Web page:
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After nearly a year of speculation and “will-they-won’t-they” trepidation among global energy investors, the Organization of the Petroleum Exporting Countries (OPEC) on Wednesday agreed for the first time in eight years to cut output to stabilize global oil markets.
Oil markets have for the past two weeks rollercoastered as a deal first looked close, then elusive.
OPEC President Mohammed Bin Saleh Al-Sada said they will be cutting 1.2 million barrels a day starting January, bringing total output down to 32.5 million barrels a day.
The landmark deal came amid speculation that the cartel members would continue to quarrel over the size of the reduction.
Brent crude jumped over 9 per cent to more than $50 a barrel on the news with US benchmark West Texas Intermediate close behind.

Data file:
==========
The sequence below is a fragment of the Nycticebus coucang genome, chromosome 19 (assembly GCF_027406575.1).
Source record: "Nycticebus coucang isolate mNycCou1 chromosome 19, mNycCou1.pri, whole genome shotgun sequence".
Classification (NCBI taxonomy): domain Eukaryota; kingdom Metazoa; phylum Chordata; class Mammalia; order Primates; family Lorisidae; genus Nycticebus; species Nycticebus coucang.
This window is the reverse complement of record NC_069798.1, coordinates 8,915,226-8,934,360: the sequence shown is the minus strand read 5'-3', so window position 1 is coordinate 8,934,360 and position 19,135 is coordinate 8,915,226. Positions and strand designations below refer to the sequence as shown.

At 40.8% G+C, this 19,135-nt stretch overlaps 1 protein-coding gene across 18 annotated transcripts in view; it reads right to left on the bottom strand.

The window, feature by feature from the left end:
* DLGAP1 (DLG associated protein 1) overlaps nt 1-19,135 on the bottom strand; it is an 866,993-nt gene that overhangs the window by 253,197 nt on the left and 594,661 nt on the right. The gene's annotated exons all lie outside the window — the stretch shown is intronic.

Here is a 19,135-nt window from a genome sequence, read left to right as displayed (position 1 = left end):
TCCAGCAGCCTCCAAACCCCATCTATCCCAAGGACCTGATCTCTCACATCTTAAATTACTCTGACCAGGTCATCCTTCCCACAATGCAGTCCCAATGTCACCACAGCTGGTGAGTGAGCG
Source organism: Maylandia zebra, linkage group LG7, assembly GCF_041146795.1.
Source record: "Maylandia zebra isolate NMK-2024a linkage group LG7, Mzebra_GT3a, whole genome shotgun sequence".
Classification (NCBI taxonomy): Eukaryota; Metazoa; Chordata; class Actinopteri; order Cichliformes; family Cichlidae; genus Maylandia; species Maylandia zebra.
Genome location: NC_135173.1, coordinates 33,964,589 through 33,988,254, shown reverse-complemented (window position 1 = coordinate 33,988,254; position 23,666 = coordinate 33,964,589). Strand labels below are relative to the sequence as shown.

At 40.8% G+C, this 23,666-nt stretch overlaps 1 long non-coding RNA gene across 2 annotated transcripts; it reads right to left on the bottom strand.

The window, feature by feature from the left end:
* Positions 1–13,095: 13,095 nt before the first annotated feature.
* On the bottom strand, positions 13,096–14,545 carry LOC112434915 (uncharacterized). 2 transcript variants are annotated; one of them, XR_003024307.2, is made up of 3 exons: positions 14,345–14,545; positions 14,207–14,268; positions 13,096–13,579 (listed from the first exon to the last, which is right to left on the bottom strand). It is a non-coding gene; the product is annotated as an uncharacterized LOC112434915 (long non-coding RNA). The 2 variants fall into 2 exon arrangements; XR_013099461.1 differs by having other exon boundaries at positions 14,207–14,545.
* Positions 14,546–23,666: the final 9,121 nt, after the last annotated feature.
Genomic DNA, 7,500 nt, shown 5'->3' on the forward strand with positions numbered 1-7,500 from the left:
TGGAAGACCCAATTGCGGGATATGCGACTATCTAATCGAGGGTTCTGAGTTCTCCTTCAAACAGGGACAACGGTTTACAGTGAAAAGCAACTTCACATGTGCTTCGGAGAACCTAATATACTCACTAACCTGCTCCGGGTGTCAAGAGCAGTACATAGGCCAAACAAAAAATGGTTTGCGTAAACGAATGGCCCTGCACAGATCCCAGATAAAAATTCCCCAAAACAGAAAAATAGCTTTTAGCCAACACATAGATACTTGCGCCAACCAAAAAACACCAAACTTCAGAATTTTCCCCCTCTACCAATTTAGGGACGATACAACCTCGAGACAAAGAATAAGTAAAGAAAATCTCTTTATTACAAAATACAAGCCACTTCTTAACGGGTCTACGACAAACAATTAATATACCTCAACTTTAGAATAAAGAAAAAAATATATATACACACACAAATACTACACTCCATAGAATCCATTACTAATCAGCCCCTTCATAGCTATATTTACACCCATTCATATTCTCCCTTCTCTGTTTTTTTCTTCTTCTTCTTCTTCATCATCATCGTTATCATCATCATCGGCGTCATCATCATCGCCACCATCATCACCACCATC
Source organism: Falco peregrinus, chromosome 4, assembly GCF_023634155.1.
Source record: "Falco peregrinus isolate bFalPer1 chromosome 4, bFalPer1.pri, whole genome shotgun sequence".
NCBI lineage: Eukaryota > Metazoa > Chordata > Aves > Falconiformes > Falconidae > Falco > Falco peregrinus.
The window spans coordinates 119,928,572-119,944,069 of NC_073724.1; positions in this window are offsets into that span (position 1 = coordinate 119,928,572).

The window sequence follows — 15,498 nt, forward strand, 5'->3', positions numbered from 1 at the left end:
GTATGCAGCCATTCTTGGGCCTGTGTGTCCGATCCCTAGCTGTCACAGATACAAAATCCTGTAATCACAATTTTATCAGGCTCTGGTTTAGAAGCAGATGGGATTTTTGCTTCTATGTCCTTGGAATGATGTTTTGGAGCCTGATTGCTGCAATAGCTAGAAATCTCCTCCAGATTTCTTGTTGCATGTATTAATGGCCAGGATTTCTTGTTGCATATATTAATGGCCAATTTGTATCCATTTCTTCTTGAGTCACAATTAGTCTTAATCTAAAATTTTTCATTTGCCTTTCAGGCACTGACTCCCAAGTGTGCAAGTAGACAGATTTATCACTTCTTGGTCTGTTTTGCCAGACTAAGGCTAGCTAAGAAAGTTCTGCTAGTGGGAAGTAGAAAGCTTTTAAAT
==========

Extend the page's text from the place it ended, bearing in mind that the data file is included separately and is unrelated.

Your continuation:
Saudi Arabia accepted “a big hit” to its production and will be reducing output by almost 0.5 million barrels per day. Other Gulf OPEC allies will cut by a total of 0.3 million barrels per day.
“I think it is a good day for the oil markets, it is a good day for the industry and … it should be a good day for the global economy. I think it will be a boost to global economic growth,” Saudi Energy Minister Khalid al-Falih told reporters after the decision.
Non-OPEC Russia also agreed to trim its output for the first time in over a decade.
“Russia will gradually cut output in the first half of 2017 by up to 300,000 barrels per day, on a tight schedule as technical capabilities allow,” Russian Energy Minister Alexander Novak said at a briefing in Moscow.
Oil prices, in the meantime, are likely to rise and fall before surging next week as markets adjust to the deal.
In June, the United Arab Emirates Oil Minister Suhail Al Mazroui told reporters that he expected oil prices to reach $60 a barrel by m7d-2017.
The BRICS Post with inputs from Agencies